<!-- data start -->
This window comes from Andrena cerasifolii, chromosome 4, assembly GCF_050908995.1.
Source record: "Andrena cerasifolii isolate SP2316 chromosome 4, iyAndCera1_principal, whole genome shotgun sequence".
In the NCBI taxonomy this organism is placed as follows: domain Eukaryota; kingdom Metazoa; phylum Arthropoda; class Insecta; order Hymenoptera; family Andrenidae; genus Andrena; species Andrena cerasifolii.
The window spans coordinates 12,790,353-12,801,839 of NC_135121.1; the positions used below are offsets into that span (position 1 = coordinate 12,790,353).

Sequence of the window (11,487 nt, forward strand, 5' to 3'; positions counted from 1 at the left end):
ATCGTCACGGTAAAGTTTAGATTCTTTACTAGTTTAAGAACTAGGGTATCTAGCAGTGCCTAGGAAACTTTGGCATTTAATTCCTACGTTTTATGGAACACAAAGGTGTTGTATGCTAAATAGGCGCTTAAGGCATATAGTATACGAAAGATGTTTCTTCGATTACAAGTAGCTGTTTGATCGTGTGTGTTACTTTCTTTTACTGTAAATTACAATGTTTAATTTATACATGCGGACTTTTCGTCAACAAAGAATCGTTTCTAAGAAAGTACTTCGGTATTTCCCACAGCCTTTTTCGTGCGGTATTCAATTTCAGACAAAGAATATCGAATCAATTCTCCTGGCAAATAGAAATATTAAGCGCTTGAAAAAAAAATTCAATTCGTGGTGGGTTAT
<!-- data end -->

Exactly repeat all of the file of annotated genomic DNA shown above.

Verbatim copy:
This window comes from Andrena cerasifolii, chromosome 4, assembly GCF_050908995.1.
Source record: "Andrena cerasifolii isolate SP2316 chromosome 4, iyAndCera1_principal, whole genome shotgun sequence".
In the NCBI taxonomy this organism is placed as follows: domain Eukaryota; kingdom Metazoa; phylum Arthropoda; class Insecta; order Hymenoptera; family Andrenidae; genus Andrena; species Andrena cerasifolii.
The window spans coordinates 12,790,353-12,801,839 of NC_135121.1; the positions used below are offsets into that span (position 1 = coordinate 12,790,353).

Sequence of the window (11,487 nt, forward strand, 5' to 3'; positions counted from 1 at the left end):
ATCGTCACGGTAAAGTTTAGATTCTTTACTAGTTTAAGAACTAGGGTATCTAGCAGTGCCTAGGAAACTTTGGCATTTAATTCCTACGTTTTATGGAACACAAAGGTGTTGTATGCTAAATAGGCGCTTAAGGCATATAGTATACGAAAGATGTTTCTTCGATTACAAGTAGCTGTTTGATCGTGTGTGTTACTTTCTTTTACTGTAAATTACAATGTTTAATTTATACATGCGGACTTTTCGTCAACAAAGAATCGTTTCTAAGAAAGTACTTCGGTATTTCCCACAGCCTTTTTCGTGCGGTATTCAATTTCAGACAAAGAATATCGAATCAATTCTCCTGGCAAATAGAAATATTAAGCGCTTGAAAAAAAAATTCAATTCGTGGTGGGTTAT